Sydney is a beautiful soul, curious and opinionated. Regardless of the topic, he would stop, touch my arm and ask: “What you think about dat, mon?” I ask if he might ever return to Jamaica. He waves me off. “Jamaica more beautiful than America, more green,” he says. “But too corrupt. I love America.”
He gave me the opening to ask whom he would vote for in the next Presidential election, even though I was 100% certain of his answer. Without hesitation, he said: “Mrs. Clinton, must be President. She’s a good person like her husband.”
After two hours, we shook hands, promising ourselves and each other that we’d try to get some sleep. He stopped me, grabbed my arm one more time. “You like Bob Marley, mon?” he asked. Before I could answer in the affirmative, he said: “You listen closely. He the prophet everyone waiting for.” He smiled and walked away.
And yes, neither one of us slept.
The Atlanta Greyhound station was chaos. It was a rainy Monday. Buses were late. Some were cancelled (which happens frequently because drivers simply don’t show up for work). And, because there are no digital status boards or signs, nobody knows when their bus may be leaving, or arriving.
While I wasn’t happy with the situation, I’ve become used to life in chaotic terminals, so I put my noise-reducing headphones on and tried to listen to a book through the noise that wasn’t being reduced. Directly across from me was an African American family, a mom, son and, what I assumed to be, a grandmother. They were noteworthy only because they’d been sitting and waiting for as long as I’d been in the terminal.
Somehow, through the chaos, I started to drift asleep. I awoke to a frightening scream. There was a commotion, but I couldn’t see what was happening because of the line of people standing in front of me, waiting to board a bus. As the line broke, I could see that the commotion was coming from the family across from me. A young man, in his 20’s I guessed, was hovering over the younger woman, the one I assumed was the mother. She was crying hysterically, almost inconsolable. She couldn’t catch her breath and, for a moment, I thought she might have a heart attack. The only words I could hear her saying were “Praise the Lord, praise the Lord.”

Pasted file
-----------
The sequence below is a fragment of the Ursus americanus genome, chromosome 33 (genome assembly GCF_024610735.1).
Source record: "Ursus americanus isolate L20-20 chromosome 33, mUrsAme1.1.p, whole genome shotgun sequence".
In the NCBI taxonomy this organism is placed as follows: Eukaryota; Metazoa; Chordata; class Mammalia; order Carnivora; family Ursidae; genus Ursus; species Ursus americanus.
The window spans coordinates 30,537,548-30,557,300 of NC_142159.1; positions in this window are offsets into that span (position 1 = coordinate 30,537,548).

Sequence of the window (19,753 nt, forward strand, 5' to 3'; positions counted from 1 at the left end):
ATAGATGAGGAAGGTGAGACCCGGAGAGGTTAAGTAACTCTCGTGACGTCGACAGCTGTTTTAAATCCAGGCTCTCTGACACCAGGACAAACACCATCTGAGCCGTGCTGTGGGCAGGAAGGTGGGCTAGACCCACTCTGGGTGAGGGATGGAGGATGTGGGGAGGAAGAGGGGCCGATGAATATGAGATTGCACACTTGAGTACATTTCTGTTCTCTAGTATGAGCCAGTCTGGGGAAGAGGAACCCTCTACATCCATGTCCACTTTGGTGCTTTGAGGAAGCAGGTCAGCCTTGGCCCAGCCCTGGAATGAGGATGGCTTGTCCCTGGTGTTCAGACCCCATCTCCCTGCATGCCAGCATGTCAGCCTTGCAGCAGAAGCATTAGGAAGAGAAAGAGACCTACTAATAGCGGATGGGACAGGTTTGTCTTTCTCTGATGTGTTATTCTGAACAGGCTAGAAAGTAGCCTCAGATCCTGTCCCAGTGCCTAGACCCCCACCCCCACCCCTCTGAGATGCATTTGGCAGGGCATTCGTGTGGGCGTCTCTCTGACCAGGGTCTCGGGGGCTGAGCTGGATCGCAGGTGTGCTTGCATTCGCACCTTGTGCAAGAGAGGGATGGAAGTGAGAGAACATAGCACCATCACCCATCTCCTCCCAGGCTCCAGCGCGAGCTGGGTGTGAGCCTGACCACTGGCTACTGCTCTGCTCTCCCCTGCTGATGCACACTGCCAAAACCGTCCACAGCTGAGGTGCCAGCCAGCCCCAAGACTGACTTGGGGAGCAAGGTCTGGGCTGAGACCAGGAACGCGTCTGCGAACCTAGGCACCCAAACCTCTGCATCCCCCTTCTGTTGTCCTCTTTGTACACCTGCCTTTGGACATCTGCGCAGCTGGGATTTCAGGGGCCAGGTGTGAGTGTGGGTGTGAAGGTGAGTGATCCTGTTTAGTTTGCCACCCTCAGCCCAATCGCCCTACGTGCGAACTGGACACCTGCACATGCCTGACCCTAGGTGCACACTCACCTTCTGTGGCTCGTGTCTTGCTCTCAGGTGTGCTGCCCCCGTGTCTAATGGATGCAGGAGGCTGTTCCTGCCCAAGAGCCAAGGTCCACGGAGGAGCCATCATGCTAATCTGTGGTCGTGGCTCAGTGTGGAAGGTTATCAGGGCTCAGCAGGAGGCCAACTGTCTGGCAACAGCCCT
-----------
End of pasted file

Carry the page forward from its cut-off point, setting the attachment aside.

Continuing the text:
When things calmed, I approached them, told the about the Journey and asked about what I had just witnessed. The mother, whose name I learned was Debra, was out of breath, unable to construct a coherent sentence. So, I turned to the younger man.
He introduced himself as Anthony. He was Debra’s 29 year-old son. Anthony had just been released from Georgia State Prison the previous day. He’d been convicted of armed robbery when he was 19. Debra has only seen him once in 10 years, unable to afford the time off of work to visit her son in prison, at the other end of the state.
Having confirmed his release date, Anthony arranged with his Aunt Sydney, the older of the two women, to invite Debra and his younger brother, Keshon, to Atlanta for the weekend. Upon his release, the Georgia Department of Corrections gave Anthony a $100 check and a one-way ticket home to Forrest Park, Georgia. His bus made one stop, in Atlanta. There he would transfer to the bus headed for Forrest Park. But only after a reunion with his mother.
Their bus was called and the family rose to get into the boarding line. I never did get a chance to talk to Debra because she was so overcome with emotion. But I guess I didn’t need to. What could she say that I hadn’t already witnessed. As they moved toward the gate, she gripped Anthony’s arm, with both hands, not wanting to let go of her son, to risk losing him again. And, all the while, her lips moved gently, simply repeating: “Praise the Lord, praise the Lord.”
I met Fish in a church basement in Birmingham.
My friends Jim and Betsey are part of a group that feeds Birmingham’s growing population of homeless people. I joined them on his particular Saturday. They feed in excess of 200 people on a given morning, sometimes more depending on the weather. Eggs. Biscuits. Grits. Coffee. A hearty meal for many grateful people.